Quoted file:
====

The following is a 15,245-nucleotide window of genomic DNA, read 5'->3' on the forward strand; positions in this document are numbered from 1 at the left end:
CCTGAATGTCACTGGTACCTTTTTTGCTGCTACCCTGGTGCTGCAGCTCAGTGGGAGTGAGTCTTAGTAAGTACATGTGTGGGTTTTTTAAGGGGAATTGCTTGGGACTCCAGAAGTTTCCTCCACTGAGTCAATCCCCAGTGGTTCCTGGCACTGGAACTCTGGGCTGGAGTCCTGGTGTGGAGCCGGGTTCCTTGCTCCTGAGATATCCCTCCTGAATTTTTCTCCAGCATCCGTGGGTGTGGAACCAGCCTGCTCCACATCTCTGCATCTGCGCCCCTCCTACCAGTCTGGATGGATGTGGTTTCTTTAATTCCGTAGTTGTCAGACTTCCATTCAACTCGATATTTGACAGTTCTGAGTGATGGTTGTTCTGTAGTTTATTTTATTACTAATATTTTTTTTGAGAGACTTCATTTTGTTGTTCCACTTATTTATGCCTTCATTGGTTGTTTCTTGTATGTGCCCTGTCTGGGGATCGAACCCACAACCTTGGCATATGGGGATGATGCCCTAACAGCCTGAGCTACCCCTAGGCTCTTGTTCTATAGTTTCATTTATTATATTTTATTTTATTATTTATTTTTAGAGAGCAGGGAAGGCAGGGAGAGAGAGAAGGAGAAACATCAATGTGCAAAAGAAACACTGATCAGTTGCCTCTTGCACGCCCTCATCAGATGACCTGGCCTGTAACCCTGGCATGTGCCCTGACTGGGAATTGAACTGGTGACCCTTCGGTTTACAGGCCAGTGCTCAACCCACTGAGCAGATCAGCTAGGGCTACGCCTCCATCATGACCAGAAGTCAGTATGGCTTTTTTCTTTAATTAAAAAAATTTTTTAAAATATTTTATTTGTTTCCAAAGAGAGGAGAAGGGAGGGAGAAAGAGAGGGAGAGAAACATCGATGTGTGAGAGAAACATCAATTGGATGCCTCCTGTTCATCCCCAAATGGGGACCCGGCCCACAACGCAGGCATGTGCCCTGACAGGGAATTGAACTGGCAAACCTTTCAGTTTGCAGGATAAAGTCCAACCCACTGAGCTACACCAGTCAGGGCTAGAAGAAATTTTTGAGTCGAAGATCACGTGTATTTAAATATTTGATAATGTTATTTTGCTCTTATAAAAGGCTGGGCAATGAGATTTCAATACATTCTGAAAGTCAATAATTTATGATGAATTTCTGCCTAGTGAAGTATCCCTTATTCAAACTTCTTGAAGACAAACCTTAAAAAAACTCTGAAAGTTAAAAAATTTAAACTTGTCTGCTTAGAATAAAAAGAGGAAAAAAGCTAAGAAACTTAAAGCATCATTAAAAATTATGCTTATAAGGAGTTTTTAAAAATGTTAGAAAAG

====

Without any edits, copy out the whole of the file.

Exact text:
The following is a 15,245-nucleotide window of genomic DNA, read 5'->3' on the forward strand; positions in this document are numbered from 1 at the left end:
CCTGAATGTCACTGGTACCTTTTTTGCTGCTACCCTGGTGCTGCAGCTCAGTGGGAGTGAGTCTTAGTAAGTACATGTGTGGGTTTTTTAAGGGGAATTGCTTGGGACTCCAGAAGTTTCCTCCACTGAGTCAATCCCCAGTGGTTCCTGGCACTGGAACTCTGGGCTGGAGTCCTGGTGTGGAGCCGGGTTCCTTGCTCCTGAGATATCCCTCCTGAATTTTTCTCCAGCATCCGTGGGTGTGGAACCAGCCTGCTCCACATCTCTGCATCTGCGCCCCTCCTACCAGTCTGGATGGATGTGGTTTCTTTAATTCCGTAGTTGTCAGACTTCCATTCAACTCGATATTTGACAGTTCTGAGTGATGGTTGTTCTGTAGTTTATTTTATTACTAATATTTTTTTTGAGAGACTTCATTTTGTTGTTCCACTTATTTATGCCTTCATTGGTTGTTTCTTGTATGTGCCCTGTCTGGGGATCGAACCCACAACCTTGGCATATGGGGATGATGCCCTAACAGCCTGAGCTACCCCTAGGCTCTTGTTCTATAGTTTCATTTATTATATTTTATTTTATTATTTATTTTTAGAGAGCAGGGAAGGCAGGGAGAGAGAGAAGGAGAAACATCAATGTGCAAAAGAAACACTGATCAGTTGCCTCTTGCACGCCCTCATCAGATGACCTGGCCTGTAACCCTGGCATGTGCCCTGACTGGGAATTGAACTGGTGACCCTTCGGTTTACAGGCCAGTGCTCAACCCACTGAGCAGATCAGCTAGGGCTACGCCTCCATCATGACCAGAAGTCAGTATGGCTTTTTTCTTTAATTAAAAAAATTTTTTAAAATATTTTATTTGTTTCCAAAGAGAGGAGAAGGGAGGGAGAAAGAGAGGGAGAGAAACATCGATGTGTGAGAGAAACATCAATTGGATGCCTCCTGTTCATCCCCAAATGGGGACCCGGCCCACAACGCAGGCATGTGCCCTGACAGGGAATTGAACTGGCAAACCTTTCAGTTTGCAGGATAAAGTCCAACCCACTGAGCTACACCAGTCAGGGCTAGAAGAAATTTTTGAGTCGAAGATCACGTGTATTTAAATATTTGATAATGTTATTTTGCTCTTATAAAAGGCTGGGCAATGAGATTTCAATACATTCTGAAAGTCAATAATTTATGATGAATTTCTGCCTAGTGAAGTATCCCTTATTCAAACTTCTTGAAGACAAACCTTAAAAAAACTCTGAAAGTTAAAAAATTTAAACTTGTCTGCTTAGAATAAAAAGAGGAAAAAAGCTAAGAAACTTAAAGCATCATTAAAAATTATGCTTATAAGGAGTTTTTAAAAATGTTAGAAAAG